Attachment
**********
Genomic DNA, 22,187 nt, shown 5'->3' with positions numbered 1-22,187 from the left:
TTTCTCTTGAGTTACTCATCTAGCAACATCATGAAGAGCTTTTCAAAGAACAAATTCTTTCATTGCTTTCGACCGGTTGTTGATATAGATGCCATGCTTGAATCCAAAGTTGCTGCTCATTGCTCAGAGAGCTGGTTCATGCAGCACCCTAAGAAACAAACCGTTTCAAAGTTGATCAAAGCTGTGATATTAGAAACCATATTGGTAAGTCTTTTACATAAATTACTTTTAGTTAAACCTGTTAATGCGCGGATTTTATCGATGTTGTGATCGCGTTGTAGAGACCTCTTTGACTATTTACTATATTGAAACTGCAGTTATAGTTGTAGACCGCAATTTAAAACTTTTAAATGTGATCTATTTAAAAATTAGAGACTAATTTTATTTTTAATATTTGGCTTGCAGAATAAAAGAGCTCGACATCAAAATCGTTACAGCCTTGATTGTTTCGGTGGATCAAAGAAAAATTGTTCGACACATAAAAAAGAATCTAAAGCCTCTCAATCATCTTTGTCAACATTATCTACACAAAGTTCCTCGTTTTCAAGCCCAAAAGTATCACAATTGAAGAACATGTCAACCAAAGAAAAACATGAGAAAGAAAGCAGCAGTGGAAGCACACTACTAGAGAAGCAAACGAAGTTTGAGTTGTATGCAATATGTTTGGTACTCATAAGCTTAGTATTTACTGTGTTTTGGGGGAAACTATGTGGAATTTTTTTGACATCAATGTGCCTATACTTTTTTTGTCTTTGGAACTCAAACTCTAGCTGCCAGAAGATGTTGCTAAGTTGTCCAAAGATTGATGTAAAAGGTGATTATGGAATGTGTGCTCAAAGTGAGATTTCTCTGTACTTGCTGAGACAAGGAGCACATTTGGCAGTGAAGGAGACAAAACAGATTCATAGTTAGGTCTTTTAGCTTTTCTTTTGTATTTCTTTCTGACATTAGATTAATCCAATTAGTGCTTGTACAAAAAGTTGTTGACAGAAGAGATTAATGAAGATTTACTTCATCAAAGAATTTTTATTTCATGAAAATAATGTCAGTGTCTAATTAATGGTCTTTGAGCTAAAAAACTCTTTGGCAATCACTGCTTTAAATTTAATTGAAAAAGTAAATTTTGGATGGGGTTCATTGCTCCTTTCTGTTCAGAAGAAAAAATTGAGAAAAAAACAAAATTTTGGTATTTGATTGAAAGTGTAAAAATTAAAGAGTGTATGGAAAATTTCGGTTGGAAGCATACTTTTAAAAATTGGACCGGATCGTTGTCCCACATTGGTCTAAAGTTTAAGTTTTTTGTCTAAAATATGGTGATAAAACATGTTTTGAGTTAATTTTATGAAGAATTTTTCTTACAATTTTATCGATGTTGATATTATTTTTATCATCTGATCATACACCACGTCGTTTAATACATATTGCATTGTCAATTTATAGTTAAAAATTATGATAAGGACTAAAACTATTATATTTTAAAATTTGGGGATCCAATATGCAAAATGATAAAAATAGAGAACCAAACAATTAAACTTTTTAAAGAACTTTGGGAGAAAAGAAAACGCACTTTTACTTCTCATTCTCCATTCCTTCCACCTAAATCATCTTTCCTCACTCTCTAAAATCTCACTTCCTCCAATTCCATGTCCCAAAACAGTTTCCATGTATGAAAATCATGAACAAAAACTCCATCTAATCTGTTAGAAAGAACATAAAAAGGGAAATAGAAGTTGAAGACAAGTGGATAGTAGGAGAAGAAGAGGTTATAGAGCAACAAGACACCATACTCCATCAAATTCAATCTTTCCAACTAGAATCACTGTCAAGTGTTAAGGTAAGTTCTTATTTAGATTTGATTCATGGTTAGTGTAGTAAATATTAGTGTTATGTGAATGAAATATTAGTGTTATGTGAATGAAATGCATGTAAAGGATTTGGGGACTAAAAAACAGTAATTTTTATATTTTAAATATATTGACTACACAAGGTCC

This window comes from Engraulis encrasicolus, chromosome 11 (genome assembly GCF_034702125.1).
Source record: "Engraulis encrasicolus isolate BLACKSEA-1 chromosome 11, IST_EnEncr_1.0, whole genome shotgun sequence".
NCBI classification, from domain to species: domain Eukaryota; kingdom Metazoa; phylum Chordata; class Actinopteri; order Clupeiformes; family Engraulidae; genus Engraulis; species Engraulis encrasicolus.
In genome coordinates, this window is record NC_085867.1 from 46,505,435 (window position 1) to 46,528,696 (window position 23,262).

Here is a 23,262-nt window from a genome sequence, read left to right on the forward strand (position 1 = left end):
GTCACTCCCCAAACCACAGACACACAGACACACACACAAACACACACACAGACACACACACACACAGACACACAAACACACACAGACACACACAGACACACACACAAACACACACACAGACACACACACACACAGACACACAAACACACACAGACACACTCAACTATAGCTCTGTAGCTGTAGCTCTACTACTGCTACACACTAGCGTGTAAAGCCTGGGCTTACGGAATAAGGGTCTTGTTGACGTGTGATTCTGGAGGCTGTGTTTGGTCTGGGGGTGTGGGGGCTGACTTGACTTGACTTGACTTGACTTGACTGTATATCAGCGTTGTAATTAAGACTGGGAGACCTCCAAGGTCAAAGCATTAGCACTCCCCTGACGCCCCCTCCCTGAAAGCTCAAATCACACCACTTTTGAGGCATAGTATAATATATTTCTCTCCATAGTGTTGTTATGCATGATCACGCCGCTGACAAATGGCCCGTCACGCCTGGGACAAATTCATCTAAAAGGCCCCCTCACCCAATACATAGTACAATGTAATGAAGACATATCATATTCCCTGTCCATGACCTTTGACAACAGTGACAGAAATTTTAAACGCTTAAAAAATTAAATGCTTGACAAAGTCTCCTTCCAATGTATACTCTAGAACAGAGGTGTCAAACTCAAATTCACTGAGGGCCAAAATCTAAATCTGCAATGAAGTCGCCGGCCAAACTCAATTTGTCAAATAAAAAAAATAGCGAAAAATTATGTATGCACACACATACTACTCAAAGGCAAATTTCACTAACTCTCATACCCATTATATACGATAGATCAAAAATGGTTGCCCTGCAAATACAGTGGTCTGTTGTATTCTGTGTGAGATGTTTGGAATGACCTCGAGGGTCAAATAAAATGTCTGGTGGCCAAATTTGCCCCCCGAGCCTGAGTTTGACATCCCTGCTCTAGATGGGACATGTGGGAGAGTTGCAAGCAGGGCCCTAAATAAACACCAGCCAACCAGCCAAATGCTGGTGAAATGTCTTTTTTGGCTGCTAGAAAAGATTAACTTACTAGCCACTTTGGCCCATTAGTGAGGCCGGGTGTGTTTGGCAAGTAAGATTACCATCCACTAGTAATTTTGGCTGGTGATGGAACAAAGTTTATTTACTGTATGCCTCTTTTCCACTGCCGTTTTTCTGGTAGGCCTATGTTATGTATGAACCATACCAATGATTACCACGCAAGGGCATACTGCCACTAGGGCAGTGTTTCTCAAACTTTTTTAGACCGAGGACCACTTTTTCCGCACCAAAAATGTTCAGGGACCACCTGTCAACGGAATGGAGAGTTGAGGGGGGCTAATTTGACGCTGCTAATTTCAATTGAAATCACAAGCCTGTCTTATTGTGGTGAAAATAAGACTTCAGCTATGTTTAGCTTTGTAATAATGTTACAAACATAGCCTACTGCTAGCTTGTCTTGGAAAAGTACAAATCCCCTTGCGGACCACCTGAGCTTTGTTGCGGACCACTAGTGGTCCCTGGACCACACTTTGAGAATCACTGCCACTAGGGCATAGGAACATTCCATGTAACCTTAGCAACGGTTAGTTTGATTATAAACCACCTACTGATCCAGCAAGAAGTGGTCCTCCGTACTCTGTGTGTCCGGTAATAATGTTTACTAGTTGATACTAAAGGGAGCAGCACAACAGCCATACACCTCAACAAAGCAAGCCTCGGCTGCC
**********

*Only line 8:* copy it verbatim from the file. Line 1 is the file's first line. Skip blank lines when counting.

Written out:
GTCACTCCCCAAACCACAGACACACAGACACACACACAAACACACACACAGACACACACACACACAGACACACAAACACACACAGACACACACAGACACACACACAAACACACACACAGACACACACACACACAGACACACAAACACACACAGACACACTCAACTATAGCTCTGTAGCTGTAGCTCTACTACTGCTACACACTAGCGTGTAAAGCCTGGGCTTACGGAATAAGGGTCTTGTTGACGTGTGATTCTGGAGGCTGTGTTTGGTCTGGGGGTGTGGGGGCTGACTTGACTTGACTTGACTTGACTTGACTGTATATCAGCGTTGTAATTAAGACTGGGAGACCTCCAAGGTCAAAGCATTAGCACTCCCCTGACGCCCCCTCCCTGAAAGCTCAAATCACACCACTTTTGAGGCATAGTATAATATATTTCTCTCCATAGTGTTGTTATGCATGATCACGCCGCTGACAAATGGCCCGTCACGCCTGGGACAAATTCATCTAAAAGGCCCCCTCACCCAATACATAGTACAATGTAATGAAGACATATCATATTCCCTGTCCATGACCTTTGACAACAGTGACAGAAATTTTAAACGCTTAAAAAATTAAATGCTTGACAAAGTCTCCTTCCAATGTATACTCTAGAACAGAGGTGTCAAACTCAAATTCACTGAGGGCCAAAATCTAAATCTGCAATGAAGTCGCCGGCCAAACTCAATTTGTCAAATAAAAAAAATAGCGAAAAATTATGTATGCACACACATACTACTCAAAGGCAAATTTCACTAACTCTCATACCCATTATATACGATAGATCAAAAATGGTTGCCCTGCAAATACAGTGGTCTGTTGTATTCTGTGTGAGATGTTTGGAATGACCTCGAGGGTCAAATAAAATGTCTGGTGGCCAAATTTGCCCCCCGAGCCTGAGTTTGACATCCCTGCTCTAGATGGGACATGTGGGAGAGTTGCAAGCAGGGCCCTAAATAAACACCAGCCAACCAGCCAAATGCTGGTGAAATGTCTTTTTTGGCTGCTAGAAAAGATTAACTTACTAGCCACTTTGGCCCATTAGTGAGGCCGGGTGTGTTTGGCAAGTAAGATTACCATCCACTAGTAATTTTGGCTGGTGATGGAACAAAGTTTATTTACTGTATGCCTCTTTTCCACTGCCGTTTTTCTGGTAGGCCTATGTTATGTATGAACCATACCAATGATTACCACGCAAGGGCATACTGCCACTAGGGCAGTGTTTCTCAAACTTTTTTAGACCGAGGACCACTTTTTCCGCACCAAAAATGTTCAGGGACCACCTGTCAACGGAATGGAGAGTTGAGGGGGGCTAATTTGACGCTGCTAATTTCAATTGAAATCACAAGCCTGTCTTATTGTGGTGAAAATAAGACTTCAGCTATGTTTAGCTTTGTAATAATGTTACAAACATAGCCTACTGCTAGCTTGTCTTGGAAAAGTACAAATCCCCTTGCGGACCACCTGAGCTTTGTTGCGGACCACTAGTGGTCCCTGGACCACACTTTGAGAATCACTGCCACTAGGGCATAGGAACATTCCATGTAACCTTAGCAACGGTTAGTTTGATTATAAACCACCTACTGATCCAGCAAGAAGTGGTCCTCCGTACTCTGTGTGTCCGGTAATAATGTTTACTAGTTGATACTAAAGGGAGCAGCACAACAGCCATACACCTCAACAAAGCAAGCCTCGGCTGCC